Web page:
I was recently interviewed by Emma Jacobs of the Financial Times for a piece titled, Do young people really need the office? As is sometimes the case, only part of the interview made it into the article, so I am posting the “full” interview, here:
EJ: I am Gen X and I like purpose and social meaning to my work, as well as flexibility and all the other things that Gen Y are meant to have.
Visontay et al. (2020) CTMA Recently, a study by Visontay, Mewton, Sunderland, and Slade (2020) published in Drug and Alcohol Dependence used cross-temporal meta-analysis (CTMA) to estimate changes in young adults’ harmful alcohol consumption between 1989 and 2015. Although compelling, the results of this study rest upon the application of CTMA, which has been long criticized for its reliance on a variety of tenuous assumptions (see Donnellan, Trzesniewski, & Robins, 2009; Trzesniewski, Donnellan, & Robins, 2008).
Talk about generations is everywhere and particularly so in organizational science and practice. Recognizing and exploring the ubiquity of generations is important, especially because evidence for their existence is, at best, scant.
Our recent paper on generations published in Public Policy & Aging Report has been featured in an OUP blog post.
When seeking information about the influence of generations, policy makers are often faced with more questions than answers. One reason for this is the nearly ubiquitous nature of generations. Generations have been used to explain every- thing from shifts in broadly defined social phenomena (e.g., antiwar movements; Dunham, 1998) to the demise of marmalade (Gough, 2018). Likewise, owing to the fact that the modern workplace offers increasing opportunities for interactions among (relatively) older and younger coworkers, generations and especially generational differences have been used to describe a number of work-related phenomena, processes, and policies (for reviews, see Costanza, Badger, Fraser, Severt, & Gade, 2012; Costanza & Finkelstein, 2015).
It is common to broadly group people of different ages into “generations” and to speak of distinctions between such groups in terms of “generational differences.” The problem with this practice, is that there exists no credible scientific evidence that a) generations exist, b) that people can be reliably classified into generational groups, and c) that there are demonstrable differences between such groups.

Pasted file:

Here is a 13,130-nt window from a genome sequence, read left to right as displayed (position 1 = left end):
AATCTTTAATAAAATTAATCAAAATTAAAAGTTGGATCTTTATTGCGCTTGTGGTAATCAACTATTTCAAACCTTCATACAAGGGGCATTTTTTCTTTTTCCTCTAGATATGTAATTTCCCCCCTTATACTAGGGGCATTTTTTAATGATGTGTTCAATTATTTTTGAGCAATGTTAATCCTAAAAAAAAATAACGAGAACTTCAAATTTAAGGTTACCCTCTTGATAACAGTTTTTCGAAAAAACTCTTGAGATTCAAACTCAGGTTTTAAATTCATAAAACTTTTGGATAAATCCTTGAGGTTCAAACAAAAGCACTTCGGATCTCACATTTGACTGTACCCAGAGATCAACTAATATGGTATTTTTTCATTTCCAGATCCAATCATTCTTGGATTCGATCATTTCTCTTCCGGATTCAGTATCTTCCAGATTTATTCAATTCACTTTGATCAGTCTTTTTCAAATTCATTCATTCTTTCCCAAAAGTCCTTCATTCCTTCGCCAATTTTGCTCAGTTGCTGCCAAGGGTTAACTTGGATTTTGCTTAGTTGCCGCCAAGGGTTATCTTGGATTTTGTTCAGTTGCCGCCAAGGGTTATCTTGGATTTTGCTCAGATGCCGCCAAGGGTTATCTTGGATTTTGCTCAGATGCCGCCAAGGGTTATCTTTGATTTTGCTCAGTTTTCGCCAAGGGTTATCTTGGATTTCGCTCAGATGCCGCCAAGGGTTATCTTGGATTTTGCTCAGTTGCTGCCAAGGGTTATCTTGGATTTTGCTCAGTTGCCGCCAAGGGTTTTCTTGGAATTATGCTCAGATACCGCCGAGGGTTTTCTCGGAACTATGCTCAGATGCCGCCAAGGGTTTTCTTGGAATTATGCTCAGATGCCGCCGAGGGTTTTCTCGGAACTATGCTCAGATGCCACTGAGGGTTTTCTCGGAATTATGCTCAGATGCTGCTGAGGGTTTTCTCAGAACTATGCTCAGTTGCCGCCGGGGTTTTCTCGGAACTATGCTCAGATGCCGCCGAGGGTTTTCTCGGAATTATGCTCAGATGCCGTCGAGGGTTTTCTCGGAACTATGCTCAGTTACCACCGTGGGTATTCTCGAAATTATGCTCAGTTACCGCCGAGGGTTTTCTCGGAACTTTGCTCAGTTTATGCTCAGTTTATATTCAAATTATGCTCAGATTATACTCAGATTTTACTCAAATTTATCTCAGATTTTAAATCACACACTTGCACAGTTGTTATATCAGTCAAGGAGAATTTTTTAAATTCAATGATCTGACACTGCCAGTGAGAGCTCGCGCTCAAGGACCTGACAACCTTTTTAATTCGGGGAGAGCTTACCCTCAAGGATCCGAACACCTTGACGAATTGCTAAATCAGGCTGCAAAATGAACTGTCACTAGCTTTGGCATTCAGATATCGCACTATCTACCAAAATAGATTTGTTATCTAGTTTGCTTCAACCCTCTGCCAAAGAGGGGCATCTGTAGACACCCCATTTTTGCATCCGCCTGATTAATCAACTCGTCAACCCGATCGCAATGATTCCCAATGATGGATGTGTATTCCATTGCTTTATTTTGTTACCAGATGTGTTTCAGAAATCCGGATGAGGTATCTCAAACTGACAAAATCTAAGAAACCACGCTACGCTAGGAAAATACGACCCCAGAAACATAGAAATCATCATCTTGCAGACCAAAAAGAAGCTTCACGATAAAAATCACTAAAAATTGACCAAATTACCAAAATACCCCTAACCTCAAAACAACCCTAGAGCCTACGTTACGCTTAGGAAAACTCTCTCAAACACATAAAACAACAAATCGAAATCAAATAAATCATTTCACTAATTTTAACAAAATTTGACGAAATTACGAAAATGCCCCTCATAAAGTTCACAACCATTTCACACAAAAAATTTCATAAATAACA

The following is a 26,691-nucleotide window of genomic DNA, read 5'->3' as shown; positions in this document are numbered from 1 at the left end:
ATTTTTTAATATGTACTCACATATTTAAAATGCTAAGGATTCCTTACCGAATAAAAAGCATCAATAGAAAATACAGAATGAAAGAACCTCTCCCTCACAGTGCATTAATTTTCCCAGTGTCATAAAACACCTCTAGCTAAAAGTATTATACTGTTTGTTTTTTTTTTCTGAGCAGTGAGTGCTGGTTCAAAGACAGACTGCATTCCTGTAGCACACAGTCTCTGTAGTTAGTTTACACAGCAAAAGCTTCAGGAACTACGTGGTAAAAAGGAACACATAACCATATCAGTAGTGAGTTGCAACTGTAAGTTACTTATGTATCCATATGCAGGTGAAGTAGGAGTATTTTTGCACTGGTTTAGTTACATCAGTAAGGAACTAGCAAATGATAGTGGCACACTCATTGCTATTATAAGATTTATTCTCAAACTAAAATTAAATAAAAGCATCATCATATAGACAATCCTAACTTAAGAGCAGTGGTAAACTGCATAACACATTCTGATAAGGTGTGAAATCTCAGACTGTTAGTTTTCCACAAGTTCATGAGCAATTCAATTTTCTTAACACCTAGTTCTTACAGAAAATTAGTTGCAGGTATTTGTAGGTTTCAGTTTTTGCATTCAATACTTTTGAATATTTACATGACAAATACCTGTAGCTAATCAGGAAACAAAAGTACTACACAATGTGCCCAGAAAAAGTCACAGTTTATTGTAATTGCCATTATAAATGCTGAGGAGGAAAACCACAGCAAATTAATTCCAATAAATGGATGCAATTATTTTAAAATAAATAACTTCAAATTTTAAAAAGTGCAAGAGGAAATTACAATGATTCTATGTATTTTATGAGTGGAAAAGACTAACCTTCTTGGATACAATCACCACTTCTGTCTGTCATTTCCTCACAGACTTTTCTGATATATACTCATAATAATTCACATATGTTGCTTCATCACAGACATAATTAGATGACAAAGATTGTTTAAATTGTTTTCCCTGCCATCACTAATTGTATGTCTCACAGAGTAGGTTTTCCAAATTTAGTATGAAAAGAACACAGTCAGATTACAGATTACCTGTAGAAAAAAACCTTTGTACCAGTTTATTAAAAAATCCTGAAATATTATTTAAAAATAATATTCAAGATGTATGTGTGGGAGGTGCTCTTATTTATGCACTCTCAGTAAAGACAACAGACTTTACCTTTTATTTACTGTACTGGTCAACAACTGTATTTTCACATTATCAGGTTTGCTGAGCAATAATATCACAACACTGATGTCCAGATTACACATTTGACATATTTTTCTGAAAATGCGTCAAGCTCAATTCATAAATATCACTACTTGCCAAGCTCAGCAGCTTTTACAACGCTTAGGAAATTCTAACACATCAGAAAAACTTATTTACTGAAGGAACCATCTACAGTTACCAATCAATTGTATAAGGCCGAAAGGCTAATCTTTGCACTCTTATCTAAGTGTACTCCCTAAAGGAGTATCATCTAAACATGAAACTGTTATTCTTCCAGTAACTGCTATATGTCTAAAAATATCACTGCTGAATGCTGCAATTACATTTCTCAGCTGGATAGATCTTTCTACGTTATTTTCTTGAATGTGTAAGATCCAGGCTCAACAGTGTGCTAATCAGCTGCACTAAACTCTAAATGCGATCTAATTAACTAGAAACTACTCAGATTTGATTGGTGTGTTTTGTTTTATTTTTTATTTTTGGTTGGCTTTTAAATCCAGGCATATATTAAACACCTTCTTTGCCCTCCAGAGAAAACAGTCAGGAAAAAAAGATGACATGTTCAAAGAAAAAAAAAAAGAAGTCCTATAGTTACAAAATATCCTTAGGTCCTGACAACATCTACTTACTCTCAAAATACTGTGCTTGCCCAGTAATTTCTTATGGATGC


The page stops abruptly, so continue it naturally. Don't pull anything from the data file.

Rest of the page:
With COVID-19 presenting as a global pandemic, we have noticed an emerging rhetoric concerning “the COVID- 19 Generation,” both anecdotally and across various media outlets.
The proper estimation of age, period, and cohort (APC) effects is a pervasive concern for thestudy of a variety of psychological and social phenomena, inside and outside of organizations.
The proper estimation of age, period, and cohort (APC) effects is a pervasive concern for the study of a variety of psychological and social phenomena, inside and outside of organizations. One analytic technique that has been used to estimate APC effects is cross-temporal meta- analysis (CTMA). While CTMA has some appealing qualities (e.g., ease of interpretability), it has also been criticized on theoretical and methodological grounds. Furthermore, CTMA makes strong assumptions about the nature and operation of cohort effects relative to age and period effects that have not been empirically tested. Accordingly, the goal of this paper was to explore CTMA, its history, and these assumptions. Using a Monte Carlo study, we demonstrate that in many cases, cohort effects are misestimated (i.e., systematically over- or underestimated) by CTMA. This work provides further evidence that APC effects pose intractable problems for research questions where APC effects are of interest.